Similarly, a "Row Select" signal is transmitted via conductor 44 to row latches and decoder 30 to indicate that a particular signal (typically a scanning signal) transmitted on data bus 24 by CPU 12 is addressed to row latches and decoder 30. Each row has two current sink transistors 46 associated therewith. One current sink transistor 46R is associated with the "red fields" and the other current sink transistor 46G is associated with the "green fields". Row latches and decoder 30 include demultiplexing circuitry for demultiplexing incoming signals on data bus 24.
The seven rows of display 34 are activated sequentially, beginning with Field 1 (Green) and Field 2 (Red). The portion of the Field 1 bit map associated with row 1 is displayed, followed by a portion of the Field 2 bit map associated with row 1. The Field 1 and Field 2 data bits associated with row 2 are then displayed in sequence and so on for all seven rows. After the Field 1 and Field 2 data associated with all seven rows has been displayed, Field 3 (Green) and Field 4 (Red) are displayed in sequence for all seven rows. The refresh sequence continues for all eight fields, as described above.
By selecting different combinations of red and green fields, different intermediate colors can be displayed. For example, when 8 fields are used (4 red fields and 4 green fields), a total of 23 different display colors can be achieved.
Referring to FIGS. 6-8, three different examples of how the red and green fields can be mixed to achieve a desired intermediate color are illustrated. In FIG. 6, the red and green fields are alternated so that the red LEDs and green LEDs are displayed for substantially equal times. This combination produces a bright amber color display. In FIG. 7, none of the red LEDs is illuminated and the green LEDs are illuminated only during the first and fifth fields. This pattern produces an olive green colored display. In FIG. 8, the green LEDs are activated during only one field and the red LEDs are activated during four fields, thereby resulting in a bright orange colored display.
The multicolor display system according to the present invention provides several advantages over prior art display systems. Prior art methods of "refreshing" the display pixels involve completely (and continuously) "defining" the color of each pixel before proceeding to refresh the next pixel. Such prior art systems operate on the principle that the human eye can "scan" from one pixel to the next, such that all the pixels appear to be lit at the same time. However, in displays having a large number of pixels, the intermediate color shades achieved by varying the respective duty cycles of the individual LEDs are not distinct.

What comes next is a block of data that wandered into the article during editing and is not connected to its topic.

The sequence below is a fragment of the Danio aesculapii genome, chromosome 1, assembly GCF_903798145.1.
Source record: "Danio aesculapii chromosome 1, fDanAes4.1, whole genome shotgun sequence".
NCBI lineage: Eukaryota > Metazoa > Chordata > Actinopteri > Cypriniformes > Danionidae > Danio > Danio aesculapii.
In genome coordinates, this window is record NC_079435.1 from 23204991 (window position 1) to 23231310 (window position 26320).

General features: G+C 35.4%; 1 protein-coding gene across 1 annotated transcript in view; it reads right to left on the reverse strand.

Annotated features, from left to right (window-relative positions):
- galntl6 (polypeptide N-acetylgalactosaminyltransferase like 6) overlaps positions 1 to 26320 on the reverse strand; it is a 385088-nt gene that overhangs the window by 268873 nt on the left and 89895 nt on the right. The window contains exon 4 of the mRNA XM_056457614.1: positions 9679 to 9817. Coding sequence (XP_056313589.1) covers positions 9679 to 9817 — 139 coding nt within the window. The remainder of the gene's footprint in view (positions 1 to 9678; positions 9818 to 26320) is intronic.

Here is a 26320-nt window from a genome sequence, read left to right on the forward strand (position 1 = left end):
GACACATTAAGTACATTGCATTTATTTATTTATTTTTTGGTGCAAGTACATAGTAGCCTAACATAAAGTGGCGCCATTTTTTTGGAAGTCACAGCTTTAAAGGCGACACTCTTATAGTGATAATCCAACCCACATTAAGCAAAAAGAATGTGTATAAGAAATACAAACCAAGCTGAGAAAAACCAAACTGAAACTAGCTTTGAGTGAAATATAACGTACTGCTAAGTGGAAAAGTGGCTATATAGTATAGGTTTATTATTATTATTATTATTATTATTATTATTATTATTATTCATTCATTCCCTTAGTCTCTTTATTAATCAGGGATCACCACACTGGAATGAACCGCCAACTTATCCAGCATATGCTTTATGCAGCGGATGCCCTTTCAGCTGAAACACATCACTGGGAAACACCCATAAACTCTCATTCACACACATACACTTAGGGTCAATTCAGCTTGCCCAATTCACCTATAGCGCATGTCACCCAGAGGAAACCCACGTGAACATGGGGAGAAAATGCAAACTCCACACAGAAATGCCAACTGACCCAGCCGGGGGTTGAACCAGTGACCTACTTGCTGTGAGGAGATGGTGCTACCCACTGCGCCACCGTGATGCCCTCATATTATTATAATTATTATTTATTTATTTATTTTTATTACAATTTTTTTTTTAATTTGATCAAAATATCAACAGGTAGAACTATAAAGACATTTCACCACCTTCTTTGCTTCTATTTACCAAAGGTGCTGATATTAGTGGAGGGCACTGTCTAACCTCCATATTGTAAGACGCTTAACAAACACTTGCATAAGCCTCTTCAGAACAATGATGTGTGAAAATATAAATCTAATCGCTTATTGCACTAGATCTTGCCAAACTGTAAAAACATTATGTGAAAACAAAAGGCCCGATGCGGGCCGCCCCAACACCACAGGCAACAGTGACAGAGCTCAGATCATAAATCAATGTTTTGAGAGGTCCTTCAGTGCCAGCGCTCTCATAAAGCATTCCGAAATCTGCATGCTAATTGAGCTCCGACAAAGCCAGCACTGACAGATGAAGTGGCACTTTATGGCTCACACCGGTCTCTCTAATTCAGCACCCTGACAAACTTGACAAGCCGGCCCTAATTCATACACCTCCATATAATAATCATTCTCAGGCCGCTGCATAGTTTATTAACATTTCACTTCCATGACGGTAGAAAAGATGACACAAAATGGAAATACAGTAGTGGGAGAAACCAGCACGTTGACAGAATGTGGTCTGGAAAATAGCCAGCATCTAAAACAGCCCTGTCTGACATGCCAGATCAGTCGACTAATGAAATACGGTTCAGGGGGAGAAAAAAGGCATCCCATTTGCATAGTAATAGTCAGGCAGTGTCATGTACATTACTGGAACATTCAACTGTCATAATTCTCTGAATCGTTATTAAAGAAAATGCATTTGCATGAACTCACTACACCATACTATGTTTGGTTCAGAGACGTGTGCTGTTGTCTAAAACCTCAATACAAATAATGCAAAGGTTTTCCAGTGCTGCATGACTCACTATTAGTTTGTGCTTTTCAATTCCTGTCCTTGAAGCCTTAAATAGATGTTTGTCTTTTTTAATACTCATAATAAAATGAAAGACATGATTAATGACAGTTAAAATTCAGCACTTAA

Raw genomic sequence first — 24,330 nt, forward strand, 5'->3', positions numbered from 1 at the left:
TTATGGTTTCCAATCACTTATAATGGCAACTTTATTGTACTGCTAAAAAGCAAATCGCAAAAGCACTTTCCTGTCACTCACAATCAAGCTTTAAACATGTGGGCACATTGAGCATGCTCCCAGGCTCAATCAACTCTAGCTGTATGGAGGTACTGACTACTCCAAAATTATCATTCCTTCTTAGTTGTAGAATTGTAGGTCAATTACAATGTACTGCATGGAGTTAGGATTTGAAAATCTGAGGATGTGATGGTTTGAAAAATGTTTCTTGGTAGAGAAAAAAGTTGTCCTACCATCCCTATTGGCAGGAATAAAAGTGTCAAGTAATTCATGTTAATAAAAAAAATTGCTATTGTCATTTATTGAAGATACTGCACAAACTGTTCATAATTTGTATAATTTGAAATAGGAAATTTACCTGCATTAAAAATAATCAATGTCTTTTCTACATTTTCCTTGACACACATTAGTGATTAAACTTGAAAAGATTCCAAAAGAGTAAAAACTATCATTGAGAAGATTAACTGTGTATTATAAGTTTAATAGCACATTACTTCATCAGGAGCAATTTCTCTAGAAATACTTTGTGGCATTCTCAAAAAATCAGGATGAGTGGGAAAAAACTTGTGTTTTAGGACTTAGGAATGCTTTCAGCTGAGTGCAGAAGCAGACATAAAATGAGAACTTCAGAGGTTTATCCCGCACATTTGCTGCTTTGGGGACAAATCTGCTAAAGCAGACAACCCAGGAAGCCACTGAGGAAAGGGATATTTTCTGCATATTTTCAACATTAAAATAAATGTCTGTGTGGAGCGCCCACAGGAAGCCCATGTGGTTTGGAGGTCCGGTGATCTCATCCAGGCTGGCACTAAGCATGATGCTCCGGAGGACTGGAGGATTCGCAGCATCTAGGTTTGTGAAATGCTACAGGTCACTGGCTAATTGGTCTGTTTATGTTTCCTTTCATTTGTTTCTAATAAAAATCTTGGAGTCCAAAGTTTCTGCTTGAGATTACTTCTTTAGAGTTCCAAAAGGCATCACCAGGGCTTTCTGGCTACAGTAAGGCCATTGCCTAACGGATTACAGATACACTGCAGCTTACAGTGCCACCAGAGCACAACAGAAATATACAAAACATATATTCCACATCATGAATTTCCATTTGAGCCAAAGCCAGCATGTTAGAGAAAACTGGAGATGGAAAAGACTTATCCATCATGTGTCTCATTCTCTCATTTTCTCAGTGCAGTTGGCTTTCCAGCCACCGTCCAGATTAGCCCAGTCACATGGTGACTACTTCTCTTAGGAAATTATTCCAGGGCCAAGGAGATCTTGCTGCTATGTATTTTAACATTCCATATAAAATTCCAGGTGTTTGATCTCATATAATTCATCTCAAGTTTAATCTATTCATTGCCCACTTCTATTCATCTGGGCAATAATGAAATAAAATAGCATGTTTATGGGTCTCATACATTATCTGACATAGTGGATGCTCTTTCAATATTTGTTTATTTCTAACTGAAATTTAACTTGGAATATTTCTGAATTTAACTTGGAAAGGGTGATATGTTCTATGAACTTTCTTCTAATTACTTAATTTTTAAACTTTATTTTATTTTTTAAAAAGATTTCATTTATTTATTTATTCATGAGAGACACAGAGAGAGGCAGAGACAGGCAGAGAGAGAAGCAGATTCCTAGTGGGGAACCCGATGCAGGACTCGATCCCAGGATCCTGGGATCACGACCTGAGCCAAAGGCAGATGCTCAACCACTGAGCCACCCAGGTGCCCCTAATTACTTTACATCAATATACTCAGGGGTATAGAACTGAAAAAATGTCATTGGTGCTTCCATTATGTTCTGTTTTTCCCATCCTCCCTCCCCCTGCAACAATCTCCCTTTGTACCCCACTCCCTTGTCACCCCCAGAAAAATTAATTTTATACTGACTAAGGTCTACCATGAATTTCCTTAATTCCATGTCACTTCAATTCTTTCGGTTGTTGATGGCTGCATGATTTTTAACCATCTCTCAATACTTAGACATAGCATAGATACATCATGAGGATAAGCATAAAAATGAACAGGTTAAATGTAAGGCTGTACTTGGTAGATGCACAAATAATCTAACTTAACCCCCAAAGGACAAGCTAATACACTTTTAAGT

The display system according to the present invention refreshes all of the pixels substantially simultaneously and achieves a large number of intermediate color shades by varying the respective duty cycles of the LEDs in software. This is achieved by the various color fields comprising the display cycle. As a result, the human eye is used not only in scanning from row to row in the display, but also to define the color of the pixel. Therefore, large numbers of intermediate color shades can be simultaneously displayed in connection with displays having large numbers of pixels. The multicolor display system according to the present invention is particularly well-suited to graphics applications, where low-cost, relatively simple circuitry is required and fast, sophisticated color control is essential.
Various embodiments of the invention have now been described in detail. Since it is obvious that many changes in and additions to the above-described preferred embodiment may be made without departing from the nature, spirit and scope of the invention, the invention is not to be limited to said details, except as set forth in the appended claims.
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|Clasificación de EE.UU.||345/690, 345/83|
|Clasificación internacional||G09G3/32, G09F9/33|
|Clasificación cooperativa||G09G3/2022, G09F9/33, G09G2300/0452, G09G3/32|
|Clasificación europea||G09G3/20G6F, G09F9/33, G09G3/32|
|18 Feb 1997||FPAY||Fee payment|
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Effective date: 20060111